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J. Trevor Robinson: “finding the right kind of monster into which transforming Monte Cristo involved a lot of brainstorming!”
The 34-year-old Canadian J. Trevor Robinson is the author of The mummy of Monte Cristo, a mashup version of The count of Monte Cristo – i.e. a rewriting of Dumas’ novel which follows very closely the original while adding substantial elements of horror and supernatural. In this interview for pastichesdumas, he explains how he decided to turn Monte Cristo into a mummy, in the style of last century horror movies…
This is the original version in English of the interview in French.
How did you come with the crazy idea of transforming Monte Cristo into a mummy?
There was a lot of brainstorming involved! First I wanted to know if I could write a Pride and prejudice and zombies style mashup of any book. And I started thinking of classic books that I had read and deeply enjoyed. The count of Monte Cristo very quickly rose to the top of that list. Then it was the matter of trying to find the right kind of monster to introduce to the central idea of the story. At first, the mummy wasn’t even on my radar. I was trying to use French folklore creatures to pay homage to the core settings of the book. I found out about some very strange creatures that I had never heard of like the carcolh, the killer snail, a giant snail that lives in a cave and has tentacles that extend for miles. I imagine it’s very, very local. I was toying with this idea for a little while… Then my wife wisely pointed out that I should probably use a monster that more people have heard of!
I was trying to think with something to do with a blob, from these 1950’s horror movies where a blob starts expanding over a town. Nobody would have realized that it was really a gelatinous mass wearing a human suit and walking around… And then we were watching the 1999 movie The mummy with Brendan Fraser and Rachel Weisz and it just clicked: the idea of revenge and the mummy’s curse fit together so well, the mummy in most pop culture stories has a vast trove of treasure, and Edmond finding the treasure of Monte Cristo, those interlock very well… So everything started to fall into place.
You didn’t think of turning Monte Cristo into a vampire?
I considered that. I mean, a vampire seems in keeping with the count’s overall demeanor once he gets going. Even in the original there are comparisons with a vampire. But there was a lot of vampire fiction going around at the time when I was putting these ideas together. I didn’t want necessarily to be compared with Twilight. And it’s actually lucky I didn’t because not long before my publishing date came along, I actually found out about The vampire count of Monte Cristo! What is funny is that in my book there is this running joke that vampires are about the only creatures that are not real and nobody believes in them, in spite of having all the other monsters.
So basically, you chose to base your book on The count of Monte Cristo because it’s one of your favorite novels, right?
I would say so, yes. I first read it when I was 18 or 19. My parents and I were on our way to the West coast of Canada. I wanted to bring a nice big book for the plane ride and the traveling. I was in the bookstore looking at the classic novels section. There was a big display of Penguin Books. I read the description at the back of The count of Monte Cristo: I saw revenge, treasure, adventure, intrigue, I thought it should be good! When I started diving into it, it absolutely gripped me. And I am very glad I picked up the edition that I did because it had footnotes on basically every page explaining the cultural references that Dumas made and that a 19-year-old guy in Canada in the 20th century would not necessarily know unless he had already studied French history. I was extremely surprised by Napoleon coming back from exile then getting exiled again. It looks like a plot but it’s History!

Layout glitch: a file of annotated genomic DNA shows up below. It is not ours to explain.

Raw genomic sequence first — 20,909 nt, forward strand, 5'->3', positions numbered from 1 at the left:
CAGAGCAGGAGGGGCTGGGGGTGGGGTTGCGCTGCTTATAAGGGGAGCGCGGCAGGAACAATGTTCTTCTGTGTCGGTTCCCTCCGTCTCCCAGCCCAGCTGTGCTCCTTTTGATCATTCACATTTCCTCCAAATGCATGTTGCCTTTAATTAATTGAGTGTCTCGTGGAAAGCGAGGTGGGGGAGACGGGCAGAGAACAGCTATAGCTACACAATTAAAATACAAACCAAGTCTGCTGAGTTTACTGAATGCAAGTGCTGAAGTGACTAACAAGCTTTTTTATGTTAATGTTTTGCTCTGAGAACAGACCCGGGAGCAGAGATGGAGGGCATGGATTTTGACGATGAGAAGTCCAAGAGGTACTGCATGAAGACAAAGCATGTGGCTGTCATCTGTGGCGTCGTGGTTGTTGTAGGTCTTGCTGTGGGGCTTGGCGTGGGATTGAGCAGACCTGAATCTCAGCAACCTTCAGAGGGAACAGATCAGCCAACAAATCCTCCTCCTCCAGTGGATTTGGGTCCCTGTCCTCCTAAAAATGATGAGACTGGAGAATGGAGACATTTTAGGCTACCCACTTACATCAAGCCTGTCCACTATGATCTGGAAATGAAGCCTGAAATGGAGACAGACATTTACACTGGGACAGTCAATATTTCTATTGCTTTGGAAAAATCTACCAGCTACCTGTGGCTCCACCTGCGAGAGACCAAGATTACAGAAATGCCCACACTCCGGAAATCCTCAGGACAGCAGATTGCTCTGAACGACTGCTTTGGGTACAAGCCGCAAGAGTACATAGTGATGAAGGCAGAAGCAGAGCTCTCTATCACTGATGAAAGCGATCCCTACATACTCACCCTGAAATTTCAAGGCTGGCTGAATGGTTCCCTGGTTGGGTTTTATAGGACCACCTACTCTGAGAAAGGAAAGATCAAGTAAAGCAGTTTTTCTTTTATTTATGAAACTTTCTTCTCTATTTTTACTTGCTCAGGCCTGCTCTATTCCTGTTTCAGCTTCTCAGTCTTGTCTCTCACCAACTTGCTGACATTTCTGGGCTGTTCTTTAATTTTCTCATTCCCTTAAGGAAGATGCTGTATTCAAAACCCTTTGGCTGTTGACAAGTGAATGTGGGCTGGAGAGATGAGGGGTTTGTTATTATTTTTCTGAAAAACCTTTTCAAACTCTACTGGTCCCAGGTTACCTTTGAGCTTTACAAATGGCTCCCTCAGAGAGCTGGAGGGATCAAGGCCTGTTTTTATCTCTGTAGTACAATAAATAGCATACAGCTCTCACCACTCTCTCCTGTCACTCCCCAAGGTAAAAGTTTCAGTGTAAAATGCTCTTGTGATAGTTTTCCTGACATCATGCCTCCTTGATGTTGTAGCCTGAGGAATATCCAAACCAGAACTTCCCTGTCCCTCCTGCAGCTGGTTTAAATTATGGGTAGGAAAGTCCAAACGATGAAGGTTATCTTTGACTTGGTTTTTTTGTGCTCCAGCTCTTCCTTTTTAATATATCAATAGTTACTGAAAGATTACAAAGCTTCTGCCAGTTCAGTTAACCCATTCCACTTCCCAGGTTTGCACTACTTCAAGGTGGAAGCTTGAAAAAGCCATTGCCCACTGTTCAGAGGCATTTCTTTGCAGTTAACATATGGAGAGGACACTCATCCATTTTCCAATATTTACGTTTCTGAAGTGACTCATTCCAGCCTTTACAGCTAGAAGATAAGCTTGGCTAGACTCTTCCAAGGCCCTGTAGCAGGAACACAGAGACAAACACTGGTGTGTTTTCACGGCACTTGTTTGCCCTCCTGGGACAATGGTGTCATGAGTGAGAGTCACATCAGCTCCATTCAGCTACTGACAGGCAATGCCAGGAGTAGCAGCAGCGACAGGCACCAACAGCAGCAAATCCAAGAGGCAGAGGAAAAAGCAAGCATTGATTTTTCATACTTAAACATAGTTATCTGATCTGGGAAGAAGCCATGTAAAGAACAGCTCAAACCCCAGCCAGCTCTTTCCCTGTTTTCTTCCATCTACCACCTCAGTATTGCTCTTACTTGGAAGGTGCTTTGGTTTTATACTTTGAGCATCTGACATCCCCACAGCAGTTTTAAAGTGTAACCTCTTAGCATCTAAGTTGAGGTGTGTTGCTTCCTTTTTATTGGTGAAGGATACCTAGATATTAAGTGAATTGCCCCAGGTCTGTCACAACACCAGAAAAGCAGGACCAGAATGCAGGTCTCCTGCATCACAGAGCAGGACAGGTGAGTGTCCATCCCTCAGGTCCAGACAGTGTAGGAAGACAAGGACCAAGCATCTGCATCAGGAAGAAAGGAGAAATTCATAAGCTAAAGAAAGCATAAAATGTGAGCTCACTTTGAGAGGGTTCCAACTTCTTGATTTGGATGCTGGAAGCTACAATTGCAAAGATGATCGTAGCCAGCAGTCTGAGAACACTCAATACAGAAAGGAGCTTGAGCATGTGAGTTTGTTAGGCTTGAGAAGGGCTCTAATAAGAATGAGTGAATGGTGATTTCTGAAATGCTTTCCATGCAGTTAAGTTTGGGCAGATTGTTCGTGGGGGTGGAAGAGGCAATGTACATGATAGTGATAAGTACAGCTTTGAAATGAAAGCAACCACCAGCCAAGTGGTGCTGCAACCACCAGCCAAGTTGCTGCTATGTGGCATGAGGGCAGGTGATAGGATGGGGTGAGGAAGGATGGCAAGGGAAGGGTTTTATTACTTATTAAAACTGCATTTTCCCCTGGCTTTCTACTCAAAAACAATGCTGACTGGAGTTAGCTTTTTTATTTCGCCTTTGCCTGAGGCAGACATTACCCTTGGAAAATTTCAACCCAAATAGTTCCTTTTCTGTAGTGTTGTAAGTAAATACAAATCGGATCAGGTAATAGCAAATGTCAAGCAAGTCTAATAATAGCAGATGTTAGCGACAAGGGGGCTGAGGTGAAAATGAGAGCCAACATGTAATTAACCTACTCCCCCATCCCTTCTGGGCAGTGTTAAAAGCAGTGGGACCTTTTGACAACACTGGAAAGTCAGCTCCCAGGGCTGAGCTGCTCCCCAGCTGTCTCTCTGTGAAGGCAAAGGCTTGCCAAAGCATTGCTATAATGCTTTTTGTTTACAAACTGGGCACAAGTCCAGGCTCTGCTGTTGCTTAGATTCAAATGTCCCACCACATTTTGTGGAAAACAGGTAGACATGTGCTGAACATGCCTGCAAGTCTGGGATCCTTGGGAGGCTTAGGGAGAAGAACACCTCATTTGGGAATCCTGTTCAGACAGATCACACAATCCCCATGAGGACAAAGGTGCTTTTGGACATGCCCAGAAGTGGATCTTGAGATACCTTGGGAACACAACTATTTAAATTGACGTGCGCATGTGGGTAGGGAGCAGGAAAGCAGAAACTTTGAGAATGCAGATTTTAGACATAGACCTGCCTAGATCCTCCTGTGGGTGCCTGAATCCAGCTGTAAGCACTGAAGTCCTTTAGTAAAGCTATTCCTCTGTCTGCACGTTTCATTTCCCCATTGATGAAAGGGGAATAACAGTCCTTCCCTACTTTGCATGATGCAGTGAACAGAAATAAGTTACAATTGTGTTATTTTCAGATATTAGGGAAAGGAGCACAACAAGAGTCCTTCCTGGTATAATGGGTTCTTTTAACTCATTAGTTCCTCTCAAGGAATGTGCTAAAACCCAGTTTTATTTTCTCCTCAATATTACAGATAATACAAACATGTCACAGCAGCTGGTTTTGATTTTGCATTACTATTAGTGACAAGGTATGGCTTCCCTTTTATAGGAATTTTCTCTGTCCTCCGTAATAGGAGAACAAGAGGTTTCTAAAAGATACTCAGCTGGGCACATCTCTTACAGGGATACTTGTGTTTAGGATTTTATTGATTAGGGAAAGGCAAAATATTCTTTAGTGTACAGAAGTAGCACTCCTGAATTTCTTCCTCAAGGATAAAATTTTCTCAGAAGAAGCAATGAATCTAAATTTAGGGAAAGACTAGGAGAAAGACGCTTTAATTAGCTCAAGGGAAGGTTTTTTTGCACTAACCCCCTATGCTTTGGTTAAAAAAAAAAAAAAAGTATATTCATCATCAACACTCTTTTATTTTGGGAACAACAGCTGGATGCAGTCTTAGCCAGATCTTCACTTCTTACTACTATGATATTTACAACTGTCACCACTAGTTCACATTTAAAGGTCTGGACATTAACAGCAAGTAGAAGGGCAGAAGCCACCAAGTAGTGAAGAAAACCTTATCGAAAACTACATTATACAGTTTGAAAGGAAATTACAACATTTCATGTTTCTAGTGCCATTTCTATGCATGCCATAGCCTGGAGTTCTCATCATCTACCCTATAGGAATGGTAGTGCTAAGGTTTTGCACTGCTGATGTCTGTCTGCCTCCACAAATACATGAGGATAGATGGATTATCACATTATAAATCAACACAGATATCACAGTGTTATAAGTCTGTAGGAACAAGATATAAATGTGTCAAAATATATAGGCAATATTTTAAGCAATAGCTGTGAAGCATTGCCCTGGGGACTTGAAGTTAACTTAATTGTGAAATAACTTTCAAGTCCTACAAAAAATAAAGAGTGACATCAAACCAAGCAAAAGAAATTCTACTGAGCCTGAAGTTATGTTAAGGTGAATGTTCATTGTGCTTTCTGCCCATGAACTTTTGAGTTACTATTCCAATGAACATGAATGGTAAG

So you said you wanted to write a book in the spirit of Pride and prejudice and zombies. But there is a major difference between that book and yours: Seth Grahame-Smith used the exact text from Jane Austen and inserted a few horror elements, while you did a complete rewriting. Why that?
Well, it didn’t occur to me to take the original unaltered text and add new scenes. Early on, I was basically working on a copy of The count of Monte Cristo I had downloaded, going scene by scene and trying to keep very true to what happens in each chapter. But still rewriting it so it was not just copying. It felt the right way to go for me. And then, in the second draft, it really came out like: OK, I can go way differently with this plotline or that plotline, I can remove these entire characters in the case of Villefort’s wife and son…
So you ended up doing a complete rewriting of Dumas’ book…
I think I left here and there some particular quotes or descriptions, but for the most part, yes, I was trying to rewrite, rephrase, sometimes trim down… One of the things I learned about the original, while writing this, is that it originally came out as a serial in newspapers, and that Dumas was being paid by the word. Some of the conversations that go around in circles do make a little more sense!
How did you come with the idea of Napoleon rising to absolute power thanks to his victory over armies of zombies?
Going through the reading of Monte Cristo, I didn’t know anything about the French revolution, Napoleon himself… So I started to do some research, so I could understand more of the background, and I quickly realized a couple of things. One, that it was much more complex than what they say in a couple of footnotes at the bottom of the pages. Two, I also realized that in the process of streamlining the story, I could add more and more to the horror elements of the book. In the real world, Napoleon gets to power through complicated political moves. But I could also have him defeat monsters and ride everyone’s gratitude up to a major position of power. So I made that change from French revolution to zombies uprising, which leads to the whole plot of Danglars.